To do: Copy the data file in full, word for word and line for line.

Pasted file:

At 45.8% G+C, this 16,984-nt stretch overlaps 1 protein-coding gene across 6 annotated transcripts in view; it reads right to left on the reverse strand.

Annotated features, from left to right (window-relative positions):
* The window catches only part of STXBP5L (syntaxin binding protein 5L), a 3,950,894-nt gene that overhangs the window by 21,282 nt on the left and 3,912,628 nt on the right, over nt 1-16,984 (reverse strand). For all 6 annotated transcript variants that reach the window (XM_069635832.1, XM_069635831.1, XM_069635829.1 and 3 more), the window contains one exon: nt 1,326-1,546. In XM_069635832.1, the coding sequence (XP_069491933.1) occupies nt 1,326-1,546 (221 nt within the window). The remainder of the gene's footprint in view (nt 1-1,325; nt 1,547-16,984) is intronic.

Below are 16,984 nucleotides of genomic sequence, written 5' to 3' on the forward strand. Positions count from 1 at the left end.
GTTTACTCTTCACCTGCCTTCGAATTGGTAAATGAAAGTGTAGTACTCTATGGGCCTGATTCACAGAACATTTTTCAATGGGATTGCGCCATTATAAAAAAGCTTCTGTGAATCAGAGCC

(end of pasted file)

At 45.8% G+C, this 16,984-nt stretch overlaps 1 protein-coding gene across 6 annotated transcripts in view; it reads right to left on the reverse strand.

Annotated features, from left to right (window-relative positions):
* The window catches only part of STXBP5L (syntaxin binding protein 5L), a 3,950,894-nt gene that overhangs the window by 21,282 nt on the left and 3,912,628 nt on the right, over nt 1-16,984 (reverse strand). For all 6 annotated transcript variants that reach the window (XM_069635832.1, XM_069635831.1, XM_069635829.1 and 3 more), the window contains one exon: nt 1,326-1,546. In XM_069635832.1, the coding sequence (XP_069491933.1) occupies nt 1,326-1,546 (221 nt within the window). The remainder of the gene's footprint in view (nt 1-1,325; nt 1,547-16,984) is intronic.

Below are 16,984 nucleotides of genomic sequence, written 5' to 3' on the forward strand. Positions count from 1 at the left end.
GTTTACTCTTCACCTGCCTTCGAATTGGTAAATGAAAGTGTAGTACTCTATGGGCCTGATTCACAGAACATTTTTCAATGGGATTGCGCCATTATAAAAAAGCTTCTGTGAATCAGAGCC